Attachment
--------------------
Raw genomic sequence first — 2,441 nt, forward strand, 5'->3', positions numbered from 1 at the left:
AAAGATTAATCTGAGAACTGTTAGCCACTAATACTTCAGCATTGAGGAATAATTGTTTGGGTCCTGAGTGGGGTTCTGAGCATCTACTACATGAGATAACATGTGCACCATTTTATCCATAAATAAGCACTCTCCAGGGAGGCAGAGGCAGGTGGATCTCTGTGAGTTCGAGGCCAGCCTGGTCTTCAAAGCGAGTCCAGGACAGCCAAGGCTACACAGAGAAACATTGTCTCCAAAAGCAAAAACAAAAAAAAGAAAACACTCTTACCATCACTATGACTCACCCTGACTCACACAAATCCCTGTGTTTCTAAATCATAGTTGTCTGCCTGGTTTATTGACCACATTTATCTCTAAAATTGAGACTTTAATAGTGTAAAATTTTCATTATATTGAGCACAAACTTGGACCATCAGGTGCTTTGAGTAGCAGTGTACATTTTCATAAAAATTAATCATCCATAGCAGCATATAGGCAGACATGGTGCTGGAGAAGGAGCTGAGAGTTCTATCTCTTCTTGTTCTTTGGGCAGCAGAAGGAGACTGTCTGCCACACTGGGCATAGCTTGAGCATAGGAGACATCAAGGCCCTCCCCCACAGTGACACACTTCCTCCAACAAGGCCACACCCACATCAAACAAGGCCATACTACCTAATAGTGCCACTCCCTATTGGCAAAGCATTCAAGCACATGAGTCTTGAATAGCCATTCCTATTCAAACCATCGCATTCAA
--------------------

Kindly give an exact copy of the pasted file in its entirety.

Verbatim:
Raw genomic sequence first — 2,441 nt, forward strand, 5'->3', positions numbered from 1 at the left:
AAAGATTAATCTGAGAACTGTTAGCCACTAATACTTCAGCATTGAGGAATAATTGTTTGGGTCCTGAGTGGGGTTCTGAGCATCTACTACATGAGATAACATGTGCACCATTTTATCCATAAATAAGCACTCTCCAGGGAGGCAGAGGCAGGTGGATCTCTGTGAGTTCGAGGCCAGCCTGGTCTTCAAAGCGAGTCCAGGACAGCCAAGGCTACACAGAGAAACATTGTCTCCAAAAGCAAAAACAAAAAAAAGAAAACACTCTTACCATCACTATGACTCACCCTGACTCACACAAATCCCTGTGTTTCTAAATCATAGTTGTCTGCCTGGTTTATTGACCACATTTATCTCTAAAATTGAGACTTTAATAGTGTAAAATTTTCATTATATTGAGCACAAACTTGGACCATCAGGTGCTTTGAGTAGCAGTGTACATTTTCATAAAAATTAATCATCCATAGCAGCATATAGGCAGACATGGTGCTGGAGAAGGAGCTGAGAGTTCTATCTCTTCTTGTTCTTTGGGCAGCAGAAGGAGACTGTCTGCCACACTGGGCATAGCTTGAGCATAGGAGACATCAAGGCCCTCCCCCACAGTGACACACTTCCTCCAACAAGGCCACACCCACATCAAACAAGGCCATACTACCTAATAGTGCCACTCCCTATTGGCAAAGCATTCAAGCACATGAGTCTTGAATAGCCATTCCTATTCAAACCATCGCATTCAA